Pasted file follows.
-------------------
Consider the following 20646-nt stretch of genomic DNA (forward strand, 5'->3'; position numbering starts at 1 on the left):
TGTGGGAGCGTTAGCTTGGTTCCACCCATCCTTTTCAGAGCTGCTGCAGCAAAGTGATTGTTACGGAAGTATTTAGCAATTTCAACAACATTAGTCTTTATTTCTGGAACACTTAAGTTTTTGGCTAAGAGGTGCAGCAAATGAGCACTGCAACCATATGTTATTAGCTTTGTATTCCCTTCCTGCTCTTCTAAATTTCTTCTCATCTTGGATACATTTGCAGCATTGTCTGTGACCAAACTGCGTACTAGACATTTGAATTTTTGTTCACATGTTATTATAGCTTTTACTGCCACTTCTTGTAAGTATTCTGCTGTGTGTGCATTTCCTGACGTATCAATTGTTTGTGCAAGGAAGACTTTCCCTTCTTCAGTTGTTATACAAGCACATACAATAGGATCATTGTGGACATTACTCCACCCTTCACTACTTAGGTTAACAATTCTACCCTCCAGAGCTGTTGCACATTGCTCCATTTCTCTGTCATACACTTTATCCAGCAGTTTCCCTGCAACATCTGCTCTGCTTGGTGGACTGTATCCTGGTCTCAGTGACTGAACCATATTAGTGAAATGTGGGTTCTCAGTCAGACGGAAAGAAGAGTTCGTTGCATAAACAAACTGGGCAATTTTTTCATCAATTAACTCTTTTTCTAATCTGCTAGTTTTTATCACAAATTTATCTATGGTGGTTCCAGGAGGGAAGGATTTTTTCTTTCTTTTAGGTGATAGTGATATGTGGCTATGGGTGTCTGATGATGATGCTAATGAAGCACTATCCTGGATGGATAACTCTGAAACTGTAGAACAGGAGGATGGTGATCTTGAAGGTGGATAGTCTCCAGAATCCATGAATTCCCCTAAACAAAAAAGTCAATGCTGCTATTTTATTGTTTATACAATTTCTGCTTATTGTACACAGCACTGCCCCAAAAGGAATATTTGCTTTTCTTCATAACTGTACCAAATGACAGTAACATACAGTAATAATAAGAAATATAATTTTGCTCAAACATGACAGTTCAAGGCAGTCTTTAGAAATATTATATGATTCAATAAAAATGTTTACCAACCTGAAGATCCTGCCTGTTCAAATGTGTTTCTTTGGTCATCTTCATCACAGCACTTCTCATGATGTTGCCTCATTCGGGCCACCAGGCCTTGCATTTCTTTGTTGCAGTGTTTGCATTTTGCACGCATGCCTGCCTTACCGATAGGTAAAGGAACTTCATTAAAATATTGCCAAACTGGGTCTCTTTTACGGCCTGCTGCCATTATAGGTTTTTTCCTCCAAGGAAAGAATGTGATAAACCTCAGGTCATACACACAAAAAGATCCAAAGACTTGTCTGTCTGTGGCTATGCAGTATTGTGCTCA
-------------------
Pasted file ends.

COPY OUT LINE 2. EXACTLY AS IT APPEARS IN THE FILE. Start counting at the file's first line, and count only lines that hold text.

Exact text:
TGTGGGAGCGTTAGCTTGGTTCCACCCATCCTTTTCAGAGCTGCTGCAGCAAAGTGATTGTTACGGAAGTATTTAGCAATTTCAACAACATTAGTCTTTATTTCTGGAACACTTAAGTTTTTGGCTAAGAGGTGCAGCAAATGAGCACTGCAACCATATGTTATTAGCTTTGTATTCCCTTCCTGCTCTTCTAAATTTCTTCTCATCTTGGATACATTTGCAGCATTGTCTGTGACCAAACTGCGTACTAGACATTTGAATTTTTGTTCACATGTTATTATAGCTTTTACTGCCACTTCTTGTAAGTATTCTGCTGTGTGTGCATTTCCTGACGTATCAATTGTTTGTGCAAGGAAGACTTTCCCTTCTTCAGTTGTTATACAAGCACATACAATAGGATCATTGTGGACATTACTCCACCCTTCACTACTTAGGTTAACAATTCTACCCTCCAGAGCTGTTGCACATTGCTCCATTTCTCTGTCATACACTTTATCCAGCAGTTTCCCTGCAACATCTGCTCTGCTTGGTGGACTGTATCCTGGTCTCAGTGACTGAACCATATTAGTGAAATGTGGGTTCTCAGTCAGACGGAAAGAAGAGTTCGTTGCATAAACAAACTGGGCAATTTTTTCATCAATTAACTCTTTTTCTAATCTGCTAGTTTTTATCACAAATTTATCTATGGTGGTTCCAGGAGGGAAGGATTTTTTCTTTCTTTTAGGTGATAGTGATATGTGGCTATGGGTGTCTGATGATGATGCTAATGAAGCACTATCCTGGATGGATAACTCTGAAACTGTAGAACAGGAGGATGGTGATCTTGAAGGTGGATAGTCTCCAGAATCCATGAATTCCCCTAAACAAAAAAGTCAATGCTGCTATTTTATTGTTTATACAATTTCTGCTTATTGTACACAGCACTGCCCCAAAAGGAATATTTGCTTTTCTTCATAACTGTACCAAATGACAGTAACATACAGTAATAATAAGAAATATAATTTTGCTCAAACATGACAGTTCAAGGCAGTCTTTAGAAATATTATATGATTCAATAAAAATGTTTACCAACCTGAAGATCCTGCCTGTTCAAATGTGTTTCTTTGGTCATCTTCATCACAGCACTTCTCATGATGTTGCCTCATTCGGGCCACCAGGCCTTGCATTTCTTTGTTGCAGTGTTTGCATTTTGCACGCATGCCTGCCTTACCGATAGGTAAAGGAACTTCATTAAAATATTGCCAAACTGGGTCTCTTTTACGGCCTGCTGCCATTATAGGTTTTTTCCTCCAAGGAAAGAATGTGATAAACCTCAGGTCATACACACAAAAAGATCCAAAGACTTGTCTGTCTGTGGCTATGCAGTATTGTGCTCA